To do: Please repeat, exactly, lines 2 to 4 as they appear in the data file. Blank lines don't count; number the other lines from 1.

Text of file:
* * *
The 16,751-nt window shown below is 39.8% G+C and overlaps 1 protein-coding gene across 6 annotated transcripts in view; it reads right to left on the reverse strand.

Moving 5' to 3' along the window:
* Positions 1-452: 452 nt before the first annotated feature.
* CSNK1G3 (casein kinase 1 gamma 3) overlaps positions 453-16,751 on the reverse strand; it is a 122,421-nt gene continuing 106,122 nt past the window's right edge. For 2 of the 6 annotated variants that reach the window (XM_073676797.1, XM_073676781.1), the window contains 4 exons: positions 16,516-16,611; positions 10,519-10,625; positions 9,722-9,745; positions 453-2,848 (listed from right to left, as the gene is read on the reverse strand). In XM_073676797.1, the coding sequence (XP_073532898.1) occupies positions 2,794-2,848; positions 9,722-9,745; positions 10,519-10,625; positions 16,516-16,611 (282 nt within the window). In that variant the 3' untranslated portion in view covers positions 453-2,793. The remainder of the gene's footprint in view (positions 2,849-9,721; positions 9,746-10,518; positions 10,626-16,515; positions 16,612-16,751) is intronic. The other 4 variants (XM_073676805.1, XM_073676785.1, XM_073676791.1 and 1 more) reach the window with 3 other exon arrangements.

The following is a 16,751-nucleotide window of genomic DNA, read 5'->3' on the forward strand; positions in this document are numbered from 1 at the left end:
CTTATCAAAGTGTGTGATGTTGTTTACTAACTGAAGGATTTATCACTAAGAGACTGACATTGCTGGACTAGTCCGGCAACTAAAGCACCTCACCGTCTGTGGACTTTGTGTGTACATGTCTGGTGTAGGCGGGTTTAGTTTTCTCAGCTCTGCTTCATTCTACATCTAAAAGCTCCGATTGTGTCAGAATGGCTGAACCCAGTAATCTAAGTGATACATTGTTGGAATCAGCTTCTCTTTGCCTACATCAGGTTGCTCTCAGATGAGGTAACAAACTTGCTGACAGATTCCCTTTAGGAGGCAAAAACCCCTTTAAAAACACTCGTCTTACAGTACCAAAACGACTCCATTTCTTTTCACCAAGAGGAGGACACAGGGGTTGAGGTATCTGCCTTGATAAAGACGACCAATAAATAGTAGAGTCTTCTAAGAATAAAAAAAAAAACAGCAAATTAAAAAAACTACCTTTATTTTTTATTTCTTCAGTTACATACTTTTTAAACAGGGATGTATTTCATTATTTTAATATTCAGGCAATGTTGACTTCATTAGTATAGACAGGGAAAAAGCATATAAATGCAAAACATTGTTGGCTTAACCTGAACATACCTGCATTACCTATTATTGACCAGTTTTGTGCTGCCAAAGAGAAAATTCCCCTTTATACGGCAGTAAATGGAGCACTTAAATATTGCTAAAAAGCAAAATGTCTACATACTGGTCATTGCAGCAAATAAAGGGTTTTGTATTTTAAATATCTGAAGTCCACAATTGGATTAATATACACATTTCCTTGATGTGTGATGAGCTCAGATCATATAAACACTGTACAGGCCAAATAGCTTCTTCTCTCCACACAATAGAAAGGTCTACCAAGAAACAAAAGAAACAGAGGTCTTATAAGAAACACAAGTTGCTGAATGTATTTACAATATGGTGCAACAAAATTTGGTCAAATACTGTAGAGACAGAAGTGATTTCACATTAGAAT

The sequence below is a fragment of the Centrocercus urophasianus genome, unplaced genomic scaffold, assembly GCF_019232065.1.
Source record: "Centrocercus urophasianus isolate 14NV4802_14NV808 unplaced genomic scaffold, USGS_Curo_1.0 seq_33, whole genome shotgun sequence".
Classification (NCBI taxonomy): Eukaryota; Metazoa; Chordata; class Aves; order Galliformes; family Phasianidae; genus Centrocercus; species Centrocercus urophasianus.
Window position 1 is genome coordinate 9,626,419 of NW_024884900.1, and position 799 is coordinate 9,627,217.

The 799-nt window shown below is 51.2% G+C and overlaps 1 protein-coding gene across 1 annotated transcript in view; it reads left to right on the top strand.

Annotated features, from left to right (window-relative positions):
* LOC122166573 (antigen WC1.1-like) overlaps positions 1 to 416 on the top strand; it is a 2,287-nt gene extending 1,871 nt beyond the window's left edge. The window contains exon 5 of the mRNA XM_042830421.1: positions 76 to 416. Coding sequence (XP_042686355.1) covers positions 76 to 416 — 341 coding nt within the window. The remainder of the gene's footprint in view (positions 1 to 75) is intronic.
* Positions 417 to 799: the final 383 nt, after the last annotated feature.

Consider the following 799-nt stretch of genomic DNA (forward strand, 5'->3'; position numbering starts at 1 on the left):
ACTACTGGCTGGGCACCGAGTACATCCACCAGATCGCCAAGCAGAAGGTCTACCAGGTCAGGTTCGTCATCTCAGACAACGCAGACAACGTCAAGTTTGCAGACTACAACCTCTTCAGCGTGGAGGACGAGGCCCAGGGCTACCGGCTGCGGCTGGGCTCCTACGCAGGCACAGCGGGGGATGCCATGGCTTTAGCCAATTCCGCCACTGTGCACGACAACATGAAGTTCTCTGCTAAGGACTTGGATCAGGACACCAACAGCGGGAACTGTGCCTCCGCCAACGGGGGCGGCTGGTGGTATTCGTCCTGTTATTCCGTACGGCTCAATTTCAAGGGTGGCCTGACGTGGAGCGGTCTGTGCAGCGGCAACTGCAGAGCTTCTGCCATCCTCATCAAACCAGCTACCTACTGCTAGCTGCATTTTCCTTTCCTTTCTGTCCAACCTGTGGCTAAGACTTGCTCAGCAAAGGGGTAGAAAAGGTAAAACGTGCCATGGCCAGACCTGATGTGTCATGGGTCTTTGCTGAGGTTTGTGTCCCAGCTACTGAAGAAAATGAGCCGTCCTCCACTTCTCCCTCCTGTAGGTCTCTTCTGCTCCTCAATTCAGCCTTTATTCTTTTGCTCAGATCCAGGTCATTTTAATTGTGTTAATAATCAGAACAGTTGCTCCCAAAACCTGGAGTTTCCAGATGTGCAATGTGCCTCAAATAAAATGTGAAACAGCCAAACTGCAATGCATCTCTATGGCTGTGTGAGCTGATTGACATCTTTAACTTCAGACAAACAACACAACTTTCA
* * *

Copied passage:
Moving 5' to 3' along the window:
* Positions 1-452: 452 nt before the first annotated feature.
* CSNK1G3 (casein kinase 1 gamma 3) overlaps positions 453-16,751 on the reverse strand; it is a 122,421-nt gene continuing 106,122 nt past the window's right edge. For 2 of the 6 annotated variants that reach the window (XM_073676797.1, XM_073676781.1), the window contains 4 exons: positions 16,516-16,611; positions 10,519-10,625; positions 9,722-9,745; positions 453-2,848 (listed from right to left, as the gene is read on the reverse strand). In XM_073676797.1, the coding sequence (XP_073532898.1) occupies positions 2,794-2,848; positions 9,722-9,745; positions 10,519-10,625; positions 16,516-16,611 (282 nt within the window). In that variant the 3' untranslated portion in view covers positions 453-2,793. The remainder of the gene's footprint in view (positions 2,849-9,721; positions 9,746-10,518; positions 10,626-16,515; positions 16,612-16,751) is intronic. The other 4 variants (XM_073676805.1, XM_073676785.1, XM_073676791.1 and 1 more) reach the window with 3 other exon arrangements.